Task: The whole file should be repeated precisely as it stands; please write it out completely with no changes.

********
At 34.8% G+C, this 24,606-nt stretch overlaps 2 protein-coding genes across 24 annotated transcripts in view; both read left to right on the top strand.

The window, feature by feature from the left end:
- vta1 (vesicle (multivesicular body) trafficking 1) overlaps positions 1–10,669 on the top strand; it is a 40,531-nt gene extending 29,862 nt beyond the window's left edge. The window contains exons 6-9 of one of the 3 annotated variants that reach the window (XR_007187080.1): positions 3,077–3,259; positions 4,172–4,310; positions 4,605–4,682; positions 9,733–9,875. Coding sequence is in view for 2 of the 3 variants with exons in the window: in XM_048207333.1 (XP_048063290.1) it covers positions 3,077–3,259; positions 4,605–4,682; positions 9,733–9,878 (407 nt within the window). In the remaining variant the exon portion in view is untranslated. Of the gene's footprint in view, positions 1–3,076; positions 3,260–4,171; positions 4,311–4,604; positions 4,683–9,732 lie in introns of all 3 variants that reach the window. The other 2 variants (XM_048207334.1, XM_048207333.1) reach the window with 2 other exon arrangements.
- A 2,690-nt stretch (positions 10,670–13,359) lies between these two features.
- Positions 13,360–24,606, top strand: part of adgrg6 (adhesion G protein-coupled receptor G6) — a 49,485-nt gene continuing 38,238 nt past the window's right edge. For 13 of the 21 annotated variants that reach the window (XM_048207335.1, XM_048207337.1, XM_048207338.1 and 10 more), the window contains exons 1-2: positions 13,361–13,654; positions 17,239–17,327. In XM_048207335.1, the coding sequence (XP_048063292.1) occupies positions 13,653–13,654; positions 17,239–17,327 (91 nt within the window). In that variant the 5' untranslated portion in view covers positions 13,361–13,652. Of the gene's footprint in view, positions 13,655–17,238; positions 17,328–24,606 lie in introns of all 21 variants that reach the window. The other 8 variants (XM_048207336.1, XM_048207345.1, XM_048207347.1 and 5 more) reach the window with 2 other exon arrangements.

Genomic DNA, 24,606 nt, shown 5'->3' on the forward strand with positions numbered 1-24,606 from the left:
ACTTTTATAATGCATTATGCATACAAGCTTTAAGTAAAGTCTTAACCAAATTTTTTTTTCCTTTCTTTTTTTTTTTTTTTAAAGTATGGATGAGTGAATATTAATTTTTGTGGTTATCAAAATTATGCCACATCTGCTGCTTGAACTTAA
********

At 34.8% G+C, this 24,606-nt stretch overlaps 2 protein-coding genes across 24 annotated transcripts in view; both read left to right on the top strand.

The window, feature by feature from the left end:
- vta1 (vesicle (multivesicular body) trafficking 1) overlaps positions 1–10,669 on the top strand; it is a 40,531-nt gene extending 29,862 nt beyond the window's left edge. The window contains exons 6-9 of one of the 3 annotated variants that reach the window (XR_007187080.1): positions 3,077–3,259; positions 4,172–4,310; positions 4,605–4,682; positions 9,733–9,875. Coding sequence is in view for 2 of the 3 variants with exons in the window: in XM_048207333.1 (XP_048063290.1) it covers positions 3,077–3,259; positions 4,605–4,682; positions 9,733–9,878 (407 nt within the window). In the remaining variant the exon portion in view is untranslated. Of the gene's footprint in view, positions 1–3,076; positions 3,260–4,171; positions 4,311–4,604; positions 4,683–9,732 lie in introns of all 3 variants that reach the window. The other 2 variants (XM_048207334.1, XM_048207333.1) reach the window with 2 other exon arrangements.
- A 2,690-nt stretch (positions 10,670–13,359) lies between these two features.
- Positions 13,360–24,606, top strand: part of adgrg6 (adhesion G protein-coupled receptor G6) — a 49,485-nt gene continuing 38,238 nt past the window's right edge. For 13 of the 21 annotated variants that reach the window (XM_048207335.1, XM_048207337.1, XM_048207338.1 and 10 more), the window contains exons 1-2: positions 13,361–13,654; positions 17,239–17,327. In XM_048207335.1, the coding sequence (XP_048063292.1) occupies positions 13,653–13,654; positions 17,239–17,327 (91 nt within the window). In that variant the 5' untranslated portion in view covers positions 13,361–13,652. Of the gene's footprint in view, positions 13,655–17,238; positions 17,328–24,606 lie in introns of all 21 variants that reach the window. The other 8 variants (XM_048207336.1, XM_048207345.1, XM_048207347.1 and 5 more) reach the window with 2 other exon arrangements.

Genomic DNA, 24,606 nt, shown 5'->3' on the forward strand with positions numbered 1-24,606 from the left:
ACTTTTATAATGCATTATGCATACAAGCTTTAAGTAAAGTCTTAACCAAATTTTTTTTTCCTTTCTTTTTTTTTTTTTTTAAAGTATGGATGAGTGAATATTAATTTTTGTGGTTATCAAAATTATGCCACATCTGCTGCTTGAACTTAA